As BehrTech’s Chief Product Officer, Wolfgang Thieme highlights, “since IoT involves so many technologies from the sensor through the network to the cloud, there is a critical need for end-to-end solutions. It is difficult for end customers to adopt and integrate everything themselves. Therefore, a strong partner ecosystem is key for successful IoT connectivity and solutions.”

3. End-to-End Communications Security Becomes A Norm

Reducing security vulnerabilities will remain a primary focus. With the rising number of IoT devices, hackers and cybercriminals are continuously finding new ways to compromise IoT devices and networks.

In the 2019 fight against cybercrime, multi-layered, end-to-end security throughout the IoT data chain – from end nodes to the gateway to the Internet and finally end users’ application platforms – will be imperative. Advanced Encryption Standard (AES) can be paired with Transport Layer Security (TLS) protocol to enable such a versatile end-to-end security. AES is an open encryption standard widely employed for data link layer encryption in low-power IoT networks, while TLS is an application-layer cryptographic protocol for secure web communications. Adoption of these industry-standard, well-proven solutions is crucial to protect the integrity and confidentiality of IoT data against imminent cyber-threats.

What’s more, securing IoT devices will become more complex due to the diversity of control platforms. To overcome such complexity, Microsoft released a list of security best-practices for IoT devices:

Hardware-Based Root of Trust: To make IoT devices hardware-secure against attackers a single-purpose hardware should be used as well as built-in features to detect a hardware attack.

Small Trusted Computing Base: By only using a small trusting computing base and minimizing the hardware and software, failures will be reduced.

Defense in Depth: When using multiple security layers, the device will still be secure even when an attacker manages to remove one layer because other measures can still prevent intrusion.

Compartmentalization: By separating hardware and software an attacker doesn’t automatically gain access to all other parts of the device when he has hacked one of them.

Certificate-Based Authentication: Certificate-based authentication is recommended since it can’t be forged like a password-base authentication.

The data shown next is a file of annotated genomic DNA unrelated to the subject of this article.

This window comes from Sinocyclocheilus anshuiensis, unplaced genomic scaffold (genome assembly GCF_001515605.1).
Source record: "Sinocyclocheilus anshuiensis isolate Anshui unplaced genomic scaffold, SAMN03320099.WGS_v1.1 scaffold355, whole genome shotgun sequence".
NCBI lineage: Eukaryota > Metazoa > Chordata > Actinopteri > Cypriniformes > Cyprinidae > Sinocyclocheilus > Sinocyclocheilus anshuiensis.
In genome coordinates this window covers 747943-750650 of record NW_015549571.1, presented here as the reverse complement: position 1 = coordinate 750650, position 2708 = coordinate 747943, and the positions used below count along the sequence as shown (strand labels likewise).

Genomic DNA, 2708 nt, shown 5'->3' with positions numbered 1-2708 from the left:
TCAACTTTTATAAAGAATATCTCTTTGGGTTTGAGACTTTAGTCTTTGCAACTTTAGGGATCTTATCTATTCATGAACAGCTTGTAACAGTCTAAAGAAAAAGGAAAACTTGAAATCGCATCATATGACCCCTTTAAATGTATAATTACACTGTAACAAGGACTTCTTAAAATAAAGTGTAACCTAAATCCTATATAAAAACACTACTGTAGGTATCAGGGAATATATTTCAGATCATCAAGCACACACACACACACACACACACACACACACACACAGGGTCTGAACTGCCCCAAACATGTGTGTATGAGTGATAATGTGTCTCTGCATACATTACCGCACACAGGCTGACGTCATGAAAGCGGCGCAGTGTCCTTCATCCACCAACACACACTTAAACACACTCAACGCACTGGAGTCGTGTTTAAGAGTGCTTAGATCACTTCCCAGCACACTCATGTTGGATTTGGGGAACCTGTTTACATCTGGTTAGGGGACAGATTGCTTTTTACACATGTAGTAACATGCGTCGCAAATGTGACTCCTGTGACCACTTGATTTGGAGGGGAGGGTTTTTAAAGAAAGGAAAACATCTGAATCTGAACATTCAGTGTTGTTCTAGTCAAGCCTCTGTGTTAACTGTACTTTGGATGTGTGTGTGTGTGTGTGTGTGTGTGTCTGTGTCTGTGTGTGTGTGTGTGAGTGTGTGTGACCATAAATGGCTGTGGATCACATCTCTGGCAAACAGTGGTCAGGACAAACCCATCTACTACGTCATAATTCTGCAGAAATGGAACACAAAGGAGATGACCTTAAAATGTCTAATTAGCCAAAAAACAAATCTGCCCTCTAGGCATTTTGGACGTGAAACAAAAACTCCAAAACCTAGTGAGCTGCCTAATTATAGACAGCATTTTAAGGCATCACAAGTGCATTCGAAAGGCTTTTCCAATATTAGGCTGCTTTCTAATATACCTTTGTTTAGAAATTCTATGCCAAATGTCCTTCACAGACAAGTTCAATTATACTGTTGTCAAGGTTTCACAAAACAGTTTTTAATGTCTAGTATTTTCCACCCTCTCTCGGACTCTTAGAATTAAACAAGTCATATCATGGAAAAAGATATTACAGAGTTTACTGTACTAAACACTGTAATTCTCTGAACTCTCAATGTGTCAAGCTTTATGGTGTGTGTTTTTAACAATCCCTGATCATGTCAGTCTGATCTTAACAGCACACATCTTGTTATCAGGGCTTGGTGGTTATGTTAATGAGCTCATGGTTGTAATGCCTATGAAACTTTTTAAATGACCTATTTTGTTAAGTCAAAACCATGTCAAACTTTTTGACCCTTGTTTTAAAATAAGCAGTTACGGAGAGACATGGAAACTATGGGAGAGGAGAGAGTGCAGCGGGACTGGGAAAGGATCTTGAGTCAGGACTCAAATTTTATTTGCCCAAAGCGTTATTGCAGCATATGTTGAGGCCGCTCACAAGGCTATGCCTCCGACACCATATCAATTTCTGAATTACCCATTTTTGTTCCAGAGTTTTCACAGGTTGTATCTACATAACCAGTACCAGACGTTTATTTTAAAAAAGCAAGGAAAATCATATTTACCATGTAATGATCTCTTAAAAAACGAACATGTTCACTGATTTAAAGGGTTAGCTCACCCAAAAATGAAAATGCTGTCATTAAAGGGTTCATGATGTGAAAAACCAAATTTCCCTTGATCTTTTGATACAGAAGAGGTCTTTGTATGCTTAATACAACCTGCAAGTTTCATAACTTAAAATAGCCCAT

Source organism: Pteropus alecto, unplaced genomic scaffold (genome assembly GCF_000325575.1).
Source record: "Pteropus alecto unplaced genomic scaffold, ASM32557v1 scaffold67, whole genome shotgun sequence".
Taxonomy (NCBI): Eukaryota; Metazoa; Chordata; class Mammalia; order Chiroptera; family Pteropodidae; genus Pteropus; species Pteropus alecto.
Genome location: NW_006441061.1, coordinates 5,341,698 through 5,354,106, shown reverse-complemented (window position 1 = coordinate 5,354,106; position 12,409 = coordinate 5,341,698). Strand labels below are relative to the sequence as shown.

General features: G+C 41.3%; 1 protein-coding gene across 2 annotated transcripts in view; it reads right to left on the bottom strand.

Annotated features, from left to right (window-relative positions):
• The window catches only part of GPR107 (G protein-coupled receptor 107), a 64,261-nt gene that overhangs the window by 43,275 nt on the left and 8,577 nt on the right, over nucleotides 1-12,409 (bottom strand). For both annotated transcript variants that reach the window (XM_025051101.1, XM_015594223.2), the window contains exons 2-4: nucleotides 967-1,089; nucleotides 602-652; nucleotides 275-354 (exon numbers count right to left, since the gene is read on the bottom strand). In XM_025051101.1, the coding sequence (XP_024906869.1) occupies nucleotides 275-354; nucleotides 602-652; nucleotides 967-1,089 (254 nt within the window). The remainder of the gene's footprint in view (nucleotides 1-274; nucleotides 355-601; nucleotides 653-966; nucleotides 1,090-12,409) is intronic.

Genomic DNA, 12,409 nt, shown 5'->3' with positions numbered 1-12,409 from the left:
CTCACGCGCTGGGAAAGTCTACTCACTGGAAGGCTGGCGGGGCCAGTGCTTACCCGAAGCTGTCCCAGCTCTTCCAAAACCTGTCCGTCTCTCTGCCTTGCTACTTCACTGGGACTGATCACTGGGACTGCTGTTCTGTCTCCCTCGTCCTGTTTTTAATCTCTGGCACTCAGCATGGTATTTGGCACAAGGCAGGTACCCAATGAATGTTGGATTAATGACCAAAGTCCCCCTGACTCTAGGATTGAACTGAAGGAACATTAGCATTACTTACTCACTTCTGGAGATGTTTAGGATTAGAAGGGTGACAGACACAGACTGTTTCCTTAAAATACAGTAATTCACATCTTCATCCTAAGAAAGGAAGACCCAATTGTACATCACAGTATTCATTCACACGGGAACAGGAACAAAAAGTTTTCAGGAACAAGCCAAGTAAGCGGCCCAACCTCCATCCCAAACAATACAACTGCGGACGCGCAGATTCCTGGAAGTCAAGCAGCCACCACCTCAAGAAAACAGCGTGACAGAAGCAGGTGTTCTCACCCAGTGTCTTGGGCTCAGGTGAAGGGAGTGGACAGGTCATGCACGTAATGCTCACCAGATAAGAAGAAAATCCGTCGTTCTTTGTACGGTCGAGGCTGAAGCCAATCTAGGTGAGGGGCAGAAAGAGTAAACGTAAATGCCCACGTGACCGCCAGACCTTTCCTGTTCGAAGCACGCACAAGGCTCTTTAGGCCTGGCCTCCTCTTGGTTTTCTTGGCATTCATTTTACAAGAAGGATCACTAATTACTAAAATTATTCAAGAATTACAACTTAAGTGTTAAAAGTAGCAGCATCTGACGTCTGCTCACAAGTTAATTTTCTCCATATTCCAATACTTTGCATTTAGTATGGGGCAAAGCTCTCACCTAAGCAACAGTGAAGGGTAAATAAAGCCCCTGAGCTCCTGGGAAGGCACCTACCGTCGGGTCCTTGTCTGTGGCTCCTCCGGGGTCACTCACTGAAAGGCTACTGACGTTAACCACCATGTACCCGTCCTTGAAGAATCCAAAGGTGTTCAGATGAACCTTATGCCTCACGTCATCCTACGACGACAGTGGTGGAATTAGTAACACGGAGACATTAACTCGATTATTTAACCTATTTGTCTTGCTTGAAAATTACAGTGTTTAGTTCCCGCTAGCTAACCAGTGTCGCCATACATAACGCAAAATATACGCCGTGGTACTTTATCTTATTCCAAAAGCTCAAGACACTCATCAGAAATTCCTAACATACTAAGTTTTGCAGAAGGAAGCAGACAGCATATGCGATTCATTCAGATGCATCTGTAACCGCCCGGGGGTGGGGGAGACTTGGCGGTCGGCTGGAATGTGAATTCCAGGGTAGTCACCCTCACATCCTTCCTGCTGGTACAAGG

Renewable Security: Renewing the security with regular updates will help to approach new threats and vulnerabilities.

Failure Reporting: With built-in and automated failure reporting, attempted attacks can be analyzed and used to improve security.

4. Edge Computing Goes Mainstream

According to TechRepublic, by 2020, data traffic generated by smart sensors and other IoT devices will reach 507.5 zettabyte. Managing and analyzing this huge amount of data will be a significant challenge for organizations as cloud computing remains under pressure to meet the data computing and intelligent service demands of IoT devices and applications.

That is why edge computing is gaining more popularity. Instead of data management and analysis being performed at big cloud and enterprise data centres, it is generated, collected and analyzed close to the data source i.e. IoT sensors and devices. This reduces the latency between devices and the data processing layer to allow data to be delivered in real-time. Edge computing also enhances compliance and security as data is stored locally, giving hackers fewer opportunities to access all data at once.

As IoT deployments expand in 2019, more companies will look to build infrastructures that can handle this massive amount of critical data. Edge computing provides the reliability and security needed to make intelligent decisions in real-time.

5. Digital Twin Advances Operational Excellence

Another innovation expected to revolutionize Industrial IoT are Digital Twins.

A Digital Twin is a near real-time virtual representation of a physical object or process built to optimize business performance. By creating a complete digital footprint of critical assets, the digital twin enables industries to detect physical issues more quickly, predict outcomes more accurately, and design and build better products, systems, and processes.

For example, manufacturers can use digital twins to create a virtual representation of a field asset. Then as data is captured from smart sensors embedded in the asset it provides visibility into real-world performance and operating conditions. Manufacturers can also simulate that real-world environment for predictive maintenance.

McKinsey predicts linking the physical and digital worlds could generate 11.1 trillion a year in economic value by 2025, while Gartner predicts that roughly half of all large industrial companies will be using digital twins by 2021. As more industries focus on reducing operating costs and extending the life of equipment, we will certainly see a spike in Digital Twin applications and uses cases in 2019.

Today, digital transformation is no more a choice, but a must for industrial companies to secure their competitive edge. Beyond the hype, IIoT is getting closer to reality with increasing maturity and adoption of sensor, networking and analytics technologies. Embracing upcoming IIoT trends as part of your next digital strategy is key to driving continuous innovation process and stay on top of the competition in 2019.